Apple V. Samsung: What the Verdict Could Mean for Smartphone Technology
The Apple v. Samsung showdown continues, though their courtroom showdown has come to a costly close. Friday's verdict in the Apple-Samsung case, as reported by the Huffington Post, came with a hefty $1.5 billion dollar price tag payable to Apple. And though Apple walked away the victor in this suit, its implications in the tech world are potentially far-reaching.
In the case against Samsung's infringement, the jury found the company guilty of "willfully infringing" on six of seven Apple patents, including three major utility patents (which control the features of a phone or tablet), and the design of the somehow-patented rectangular with rounded-edges and rounded-back iPhone. And though the court's decision has Samsung executives reeling trying to come to terms with the "absolutely the worst scenario," Apple's lawyers were unable to convince the jury that Samsung violated a patent on the physical design of the iPad.
Will Apple's lack of an iPad design patent be a game changer in the tablet market? Probably not, but as a whole the court's decision has serious implications on both smartphone and tablet innovations. Michael Rose, lead editor at The Unofficial Apple Weblog (TUAW) weighed in on that: "The overwhelming court victory for Apple puts the entire [tech] industry on notice: stop the photocopiers." He adds that the awarded billion-plus dollar damages "could grow dramatically due to the willful nature of [Samsung's] infringement."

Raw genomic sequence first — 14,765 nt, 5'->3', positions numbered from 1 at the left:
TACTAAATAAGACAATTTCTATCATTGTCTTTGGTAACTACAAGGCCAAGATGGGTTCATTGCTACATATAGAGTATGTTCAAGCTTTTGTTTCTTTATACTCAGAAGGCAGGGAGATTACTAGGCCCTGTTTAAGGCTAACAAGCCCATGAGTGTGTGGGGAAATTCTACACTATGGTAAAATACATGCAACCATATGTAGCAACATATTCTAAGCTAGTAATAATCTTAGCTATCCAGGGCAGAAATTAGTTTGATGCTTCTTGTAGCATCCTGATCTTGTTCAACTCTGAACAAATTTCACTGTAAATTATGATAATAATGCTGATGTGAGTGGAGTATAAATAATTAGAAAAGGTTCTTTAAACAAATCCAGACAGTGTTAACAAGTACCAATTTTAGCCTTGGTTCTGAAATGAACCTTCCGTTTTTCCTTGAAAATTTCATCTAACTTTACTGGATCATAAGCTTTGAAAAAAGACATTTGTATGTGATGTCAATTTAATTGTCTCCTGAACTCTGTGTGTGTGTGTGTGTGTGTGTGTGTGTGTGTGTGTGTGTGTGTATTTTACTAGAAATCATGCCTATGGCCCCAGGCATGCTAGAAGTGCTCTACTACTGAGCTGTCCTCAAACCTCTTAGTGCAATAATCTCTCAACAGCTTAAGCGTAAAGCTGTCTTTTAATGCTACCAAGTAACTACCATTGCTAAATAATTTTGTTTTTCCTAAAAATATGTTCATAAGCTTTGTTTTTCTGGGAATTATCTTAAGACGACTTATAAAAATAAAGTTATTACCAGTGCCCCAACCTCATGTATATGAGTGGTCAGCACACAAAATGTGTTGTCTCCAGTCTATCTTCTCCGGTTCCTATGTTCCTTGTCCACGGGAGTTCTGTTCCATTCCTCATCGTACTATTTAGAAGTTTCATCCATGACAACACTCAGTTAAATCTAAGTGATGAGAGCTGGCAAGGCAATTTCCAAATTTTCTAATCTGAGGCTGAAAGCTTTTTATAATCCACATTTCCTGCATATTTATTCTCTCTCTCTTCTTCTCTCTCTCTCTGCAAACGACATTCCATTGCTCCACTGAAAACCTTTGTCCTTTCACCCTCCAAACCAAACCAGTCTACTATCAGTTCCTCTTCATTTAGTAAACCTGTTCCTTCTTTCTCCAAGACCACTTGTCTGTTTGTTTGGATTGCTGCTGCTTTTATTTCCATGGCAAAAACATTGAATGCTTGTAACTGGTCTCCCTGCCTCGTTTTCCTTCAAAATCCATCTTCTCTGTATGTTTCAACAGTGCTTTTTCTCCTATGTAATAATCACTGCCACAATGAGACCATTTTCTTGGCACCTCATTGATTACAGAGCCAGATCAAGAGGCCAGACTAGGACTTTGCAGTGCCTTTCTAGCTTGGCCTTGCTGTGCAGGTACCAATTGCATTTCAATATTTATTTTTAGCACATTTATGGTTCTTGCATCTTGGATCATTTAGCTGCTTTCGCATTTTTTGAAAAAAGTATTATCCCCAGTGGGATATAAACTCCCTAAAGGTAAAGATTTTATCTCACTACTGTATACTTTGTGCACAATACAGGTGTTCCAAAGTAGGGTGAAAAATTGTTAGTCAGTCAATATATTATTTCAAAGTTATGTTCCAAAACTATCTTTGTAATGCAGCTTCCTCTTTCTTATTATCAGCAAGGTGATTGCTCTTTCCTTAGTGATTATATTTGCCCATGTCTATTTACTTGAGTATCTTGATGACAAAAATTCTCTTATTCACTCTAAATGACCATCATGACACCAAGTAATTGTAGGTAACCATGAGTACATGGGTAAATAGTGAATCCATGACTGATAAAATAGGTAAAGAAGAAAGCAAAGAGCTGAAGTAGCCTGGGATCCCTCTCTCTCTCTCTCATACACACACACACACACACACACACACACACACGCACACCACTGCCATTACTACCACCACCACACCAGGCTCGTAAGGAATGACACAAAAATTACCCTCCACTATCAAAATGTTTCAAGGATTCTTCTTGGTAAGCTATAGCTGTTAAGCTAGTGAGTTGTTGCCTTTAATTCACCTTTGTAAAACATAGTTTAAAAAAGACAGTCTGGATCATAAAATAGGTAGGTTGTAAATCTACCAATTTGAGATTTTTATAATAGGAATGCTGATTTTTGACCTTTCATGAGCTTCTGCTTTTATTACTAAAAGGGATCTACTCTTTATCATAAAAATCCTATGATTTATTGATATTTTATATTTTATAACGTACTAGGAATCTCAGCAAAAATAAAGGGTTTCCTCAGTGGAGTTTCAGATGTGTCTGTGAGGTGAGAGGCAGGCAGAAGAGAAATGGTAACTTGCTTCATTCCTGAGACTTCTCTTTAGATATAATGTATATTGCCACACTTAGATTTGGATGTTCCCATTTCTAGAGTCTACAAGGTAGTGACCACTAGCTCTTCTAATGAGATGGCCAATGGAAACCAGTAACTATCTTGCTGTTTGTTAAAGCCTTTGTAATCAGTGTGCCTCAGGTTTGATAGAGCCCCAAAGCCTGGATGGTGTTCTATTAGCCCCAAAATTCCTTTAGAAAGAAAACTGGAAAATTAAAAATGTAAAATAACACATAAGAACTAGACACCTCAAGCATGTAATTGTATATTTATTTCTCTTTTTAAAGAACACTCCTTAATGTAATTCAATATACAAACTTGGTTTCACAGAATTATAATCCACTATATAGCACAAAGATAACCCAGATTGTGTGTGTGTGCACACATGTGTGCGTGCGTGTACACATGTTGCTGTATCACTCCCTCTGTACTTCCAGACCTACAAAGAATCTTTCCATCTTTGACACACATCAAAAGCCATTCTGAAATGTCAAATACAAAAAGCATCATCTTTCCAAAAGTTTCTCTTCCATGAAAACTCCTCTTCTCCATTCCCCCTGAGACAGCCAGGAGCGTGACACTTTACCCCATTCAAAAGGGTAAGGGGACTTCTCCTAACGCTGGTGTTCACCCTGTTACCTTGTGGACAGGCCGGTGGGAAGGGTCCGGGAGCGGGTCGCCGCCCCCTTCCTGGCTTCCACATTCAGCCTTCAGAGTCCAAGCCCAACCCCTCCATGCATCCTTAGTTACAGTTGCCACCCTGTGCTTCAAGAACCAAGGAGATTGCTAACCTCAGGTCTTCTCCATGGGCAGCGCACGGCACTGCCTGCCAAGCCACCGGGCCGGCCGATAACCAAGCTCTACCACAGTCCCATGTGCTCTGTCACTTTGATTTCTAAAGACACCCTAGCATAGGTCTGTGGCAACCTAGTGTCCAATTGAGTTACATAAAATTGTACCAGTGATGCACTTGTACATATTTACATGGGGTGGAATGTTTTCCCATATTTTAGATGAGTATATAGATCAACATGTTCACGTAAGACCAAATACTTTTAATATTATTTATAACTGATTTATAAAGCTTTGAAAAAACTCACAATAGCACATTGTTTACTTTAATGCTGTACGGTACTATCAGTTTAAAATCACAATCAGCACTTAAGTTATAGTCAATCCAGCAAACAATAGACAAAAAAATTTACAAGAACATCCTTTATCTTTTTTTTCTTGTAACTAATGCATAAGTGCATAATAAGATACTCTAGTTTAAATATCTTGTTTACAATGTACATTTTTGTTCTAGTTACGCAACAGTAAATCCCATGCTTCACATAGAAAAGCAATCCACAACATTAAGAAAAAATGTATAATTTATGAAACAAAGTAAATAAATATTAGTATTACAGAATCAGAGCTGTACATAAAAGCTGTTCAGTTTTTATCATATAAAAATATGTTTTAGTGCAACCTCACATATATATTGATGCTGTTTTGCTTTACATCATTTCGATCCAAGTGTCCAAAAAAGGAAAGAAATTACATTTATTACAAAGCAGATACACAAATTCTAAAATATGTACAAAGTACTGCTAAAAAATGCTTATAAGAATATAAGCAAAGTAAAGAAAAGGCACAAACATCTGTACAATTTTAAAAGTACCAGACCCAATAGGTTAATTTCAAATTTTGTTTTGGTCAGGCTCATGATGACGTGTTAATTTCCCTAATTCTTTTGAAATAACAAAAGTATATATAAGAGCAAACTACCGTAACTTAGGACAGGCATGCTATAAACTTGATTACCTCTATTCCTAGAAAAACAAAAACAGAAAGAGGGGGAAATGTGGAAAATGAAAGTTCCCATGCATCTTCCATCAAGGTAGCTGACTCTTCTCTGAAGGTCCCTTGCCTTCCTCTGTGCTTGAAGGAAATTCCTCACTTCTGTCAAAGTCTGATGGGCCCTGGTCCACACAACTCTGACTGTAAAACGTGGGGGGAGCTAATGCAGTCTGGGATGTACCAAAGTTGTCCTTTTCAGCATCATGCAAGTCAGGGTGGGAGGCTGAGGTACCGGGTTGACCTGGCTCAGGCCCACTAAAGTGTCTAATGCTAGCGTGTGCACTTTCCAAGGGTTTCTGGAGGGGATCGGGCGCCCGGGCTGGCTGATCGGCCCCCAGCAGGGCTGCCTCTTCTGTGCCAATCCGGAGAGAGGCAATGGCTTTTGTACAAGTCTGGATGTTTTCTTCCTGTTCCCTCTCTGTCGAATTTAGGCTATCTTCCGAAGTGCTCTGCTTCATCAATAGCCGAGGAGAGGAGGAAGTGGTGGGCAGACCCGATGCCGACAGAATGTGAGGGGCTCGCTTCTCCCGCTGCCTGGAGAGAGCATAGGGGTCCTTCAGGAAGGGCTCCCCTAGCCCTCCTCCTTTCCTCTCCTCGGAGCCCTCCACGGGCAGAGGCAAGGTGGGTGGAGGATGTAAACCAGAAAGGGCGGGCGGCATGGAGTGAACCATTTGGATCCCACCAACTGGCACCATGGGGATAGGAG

That said, there's also the sense that the verdict deals more with the past than the present in terms of smartphone technology. As Rose points out, "Samsung and other Android OEMs have already begun moving away from the patents at issue in this case." But these Android-platform devices are still out there in the market, and with the change of legal landscape, some experts think that consumers could be turning to Samsung products given that they are now documented to be precise copies of Apple products, but of course carry a more palatable price tag. Enrique Gutierrez writes: "I'm writing this post after the FOURTH group of Starbucks patrons have made the connection that Samsung is now the same as Apple."
But it's likely that Apple will seek injunctions on sales of Samsung smartphones that use its patented technology, including the Samsung Galaxy II. So consumers may actually have fewer smartphone options to choose from going forward as many companies may be too timid to compete against Apple, and will simultaneously have to try that much harder to innovate on their own. Darren Murph, Managing Editor of Engadget, remarks that "companies all over the tech sphere are now operating on pins and needles, just praying that some obscure patent hoarding outfit doesn't serve up a lawsuit on a product it's crafting."
Michael Rose, though, thinks that the jury verdict will serve to restore some sanity to the industry because it sends a message to the imitators that pilfer from the innovators. "It will help ensure that the products that succeed are the best ones — not the best ripoffs." That sentiment is echoed by Jamie Young, Editor in Chief at AppAdvice.com: "Now that Apple has claimed a position of technical leadership over the market as a whole, we can only hope that they continue to innovate."
What are your thoughts on Apple's victory against Samsung? Will a new, highly-innovated Android device (or a Windows or Google phone) entice you? Or will you stick with a tried and true, albeit pricier, Apple product? Sound off in the comments below.
Front page photo credit: BuzzFeed
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